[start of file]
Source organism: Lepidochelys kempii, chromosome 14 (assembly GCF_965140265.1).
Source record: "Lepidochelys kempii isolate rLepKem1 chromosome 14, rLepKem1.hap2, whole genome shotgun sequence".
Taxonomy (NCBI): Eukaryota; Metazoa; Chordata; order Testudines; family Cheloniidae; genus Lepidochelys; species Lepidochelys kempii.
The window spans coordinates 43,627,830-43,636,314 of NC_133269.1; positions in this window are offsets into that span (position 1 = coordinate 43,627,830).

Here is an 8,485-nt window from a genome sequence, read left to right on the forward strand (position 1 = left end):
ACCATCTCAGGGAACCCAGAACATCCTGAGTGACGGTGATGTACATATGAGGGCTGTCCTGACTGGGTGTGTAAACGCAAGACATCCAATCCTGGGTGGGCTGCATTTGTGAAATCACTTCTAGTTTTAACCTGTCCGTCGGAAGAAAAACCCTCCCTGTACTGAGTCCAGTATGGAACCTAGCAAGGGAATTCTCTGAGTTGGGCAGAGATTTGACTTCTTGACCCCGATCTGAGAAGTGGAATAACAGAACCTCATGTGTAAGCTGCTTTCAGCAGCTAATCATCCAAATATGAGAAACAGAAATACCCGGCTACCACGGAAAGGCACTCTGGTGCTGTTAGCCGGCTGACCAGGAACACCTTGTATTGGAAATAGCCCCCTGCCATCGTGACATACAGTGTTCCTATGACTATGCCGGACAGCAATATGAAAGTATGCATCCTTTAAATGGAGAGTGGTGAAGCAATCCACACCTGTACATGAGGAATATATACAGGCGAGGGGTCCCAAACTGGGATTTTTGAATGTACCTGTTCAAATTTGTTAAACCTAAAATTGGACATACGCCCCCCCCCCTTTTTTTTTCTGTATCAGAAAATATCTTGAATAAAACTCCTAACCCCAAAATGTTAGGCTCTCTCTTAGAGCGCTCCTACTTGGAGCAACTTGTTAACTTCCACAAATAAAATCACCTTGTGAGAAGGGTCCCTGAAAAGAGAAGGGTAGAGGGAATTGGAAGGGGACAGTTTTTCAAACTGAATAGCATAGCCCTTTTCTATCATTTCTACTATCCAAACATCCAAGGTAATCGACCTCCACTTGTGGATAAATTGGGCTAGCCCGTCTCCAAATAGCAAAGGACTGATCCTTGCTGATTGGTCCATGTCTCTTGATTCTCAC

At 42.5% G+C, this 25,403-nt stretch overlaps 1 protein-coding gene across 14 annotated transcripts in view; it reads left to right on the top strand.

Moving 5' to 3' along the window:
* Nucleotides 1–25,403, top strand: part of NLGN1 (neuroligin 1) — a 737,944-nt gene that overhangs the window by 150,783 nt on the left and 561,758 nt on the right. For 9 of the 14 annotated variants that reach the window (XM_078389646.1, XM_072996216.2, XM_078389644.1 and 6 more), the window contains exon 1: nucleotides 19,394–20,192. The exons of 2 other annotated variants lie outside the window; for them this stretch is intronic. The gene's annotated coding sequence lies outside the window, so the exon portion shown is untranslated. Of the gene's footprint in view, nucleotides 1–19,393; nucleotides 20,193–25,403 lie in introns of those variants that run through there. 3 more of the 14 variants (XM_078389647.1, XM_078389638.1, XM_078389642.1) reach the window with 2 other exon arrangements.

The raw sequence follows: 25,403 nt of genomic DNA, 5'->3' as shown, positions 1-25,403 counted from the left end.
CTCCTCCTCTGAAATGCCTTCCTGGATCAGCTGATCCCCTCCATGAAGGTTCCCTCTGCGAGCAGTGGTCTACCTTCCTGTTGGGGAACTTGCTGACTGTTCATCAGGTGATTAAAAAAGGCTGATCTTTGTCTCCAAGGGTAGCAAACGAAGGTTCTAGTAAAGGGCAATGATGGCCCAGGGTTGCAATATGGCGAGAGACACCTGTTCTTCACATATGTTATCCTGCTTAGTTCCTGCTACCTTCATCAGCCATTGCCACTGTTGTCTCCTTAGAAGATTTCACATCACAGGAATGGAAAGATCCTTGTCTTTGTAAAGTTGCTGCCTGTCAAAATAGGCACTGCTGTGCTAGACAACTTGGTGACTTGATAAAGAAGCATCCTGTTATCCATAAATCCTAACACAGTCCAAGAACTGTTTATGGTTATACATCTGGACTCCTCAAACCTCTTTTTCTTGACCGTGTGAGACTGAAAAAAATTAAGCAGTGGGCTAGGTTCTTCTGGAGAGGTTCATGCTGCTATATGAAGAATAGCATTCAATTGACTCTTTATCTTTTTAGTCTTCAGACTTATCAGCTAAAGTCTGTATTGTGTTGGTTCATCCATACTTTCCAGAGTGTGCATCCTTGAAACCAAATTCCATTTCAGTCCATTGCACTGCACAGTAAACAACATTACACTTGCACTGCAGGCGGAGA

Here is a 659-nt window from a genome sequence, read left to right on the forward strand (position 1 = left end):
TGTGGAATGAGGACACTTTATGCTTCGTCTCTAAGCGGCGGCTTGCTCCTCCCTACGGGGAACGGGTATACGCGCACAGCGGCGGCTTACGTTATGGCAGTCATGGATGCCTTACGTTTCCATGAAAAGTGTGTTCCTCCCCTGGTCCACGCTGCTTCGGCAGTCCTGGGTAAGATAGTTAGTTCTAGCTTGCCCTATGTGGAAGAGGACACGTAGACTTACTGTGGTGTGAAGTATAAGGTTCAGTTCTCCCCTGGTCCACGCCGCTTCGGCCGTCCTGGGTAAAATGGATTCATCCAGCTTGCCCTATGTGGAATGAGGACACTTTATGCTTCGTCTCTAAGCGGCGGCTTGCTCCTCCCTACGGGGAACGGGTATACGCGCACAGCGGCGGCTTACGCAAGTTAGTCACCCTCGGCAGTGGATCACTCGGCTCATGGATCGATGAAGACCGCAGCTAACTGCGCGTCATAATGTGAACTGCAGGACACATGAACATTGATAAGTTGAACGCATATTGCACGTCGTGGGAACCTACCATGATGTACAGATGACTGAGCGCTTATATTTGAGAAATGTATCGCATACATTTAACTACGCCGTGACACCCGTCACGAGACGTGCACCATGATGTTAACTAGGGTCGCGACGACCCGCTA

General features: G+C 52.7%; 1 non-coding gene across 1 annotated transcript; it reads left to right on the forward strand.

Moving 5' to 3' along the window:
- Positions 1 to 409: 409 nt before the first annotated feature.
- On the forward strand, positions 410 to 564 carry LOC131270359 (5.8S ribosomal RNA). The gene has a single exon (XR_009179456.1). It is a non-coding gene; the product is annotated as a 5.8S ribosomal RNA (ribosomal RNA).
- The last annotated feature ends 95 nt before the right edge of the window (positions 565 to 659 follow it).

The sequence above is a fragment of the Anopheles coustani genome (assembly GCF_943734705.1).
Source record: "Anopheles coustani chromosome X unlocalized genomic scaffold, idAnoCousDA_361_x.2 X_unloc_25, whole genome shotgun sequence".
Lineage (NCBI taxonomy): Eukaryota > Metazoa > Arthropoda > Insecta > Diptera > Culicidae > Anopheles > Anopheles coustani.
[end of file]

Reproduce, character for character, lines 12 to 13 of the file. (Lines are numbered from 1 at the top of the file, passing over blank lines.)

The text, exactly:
Here is a 659-nt window from a genome sequence, read left to right on the forward strand (position 1 = left end):
TGTGGAATGAGGACACTTTATGCTTCGTCTCTAAGCGGCGGCTTGCTCCTCCCTACGGGGAACGGGTATACGCGCACAGCGGCGGCTTACGTTATGGCAGTCATGGATGCCTTACGTTTCCATGAAAAGTGTGTTCCTCCCCTGGTCCACGCTGCTTCGGCAGTCCTGGGTAAGATAGTTAGTTCTAGCTTGCCCTATGTGGAAGAGGACACGTAGACTTACTGTGGTGTGAAGTATAAGGTTCAGTTCTCCCCTGGTCCACGCCGCTTCGGCCGTCCTGGGTAAAATGGATTCATCCAGCTTGCCCTATGTGGAATGAGGACACTTTATGCTTCGTCTCTAAGCGGCGGCTTGCTCCTCCCTACGGGGAACGGGTATACGCGCACAGCGGCGGCTTACGCAAGTTAGTCACCCTCGGCAGTGGATCACTCGGCTCATGGATCGATGAAGACCGCAGCTAACTGCGCGTCATAATGTGAACTGCAGGACACATGAACATTGATAAGTTGAACGCATATTGCACGTCGTGGGAACCTACCATGATGTACAGATGACTGAGCGCTTATATTTGAGAAATGTATCGCATACATTTAACTACGCCGTGACACCCGTCACGAGACGTGCACCATGATGTTAACTAGGGTCGCGACGACCCGCTA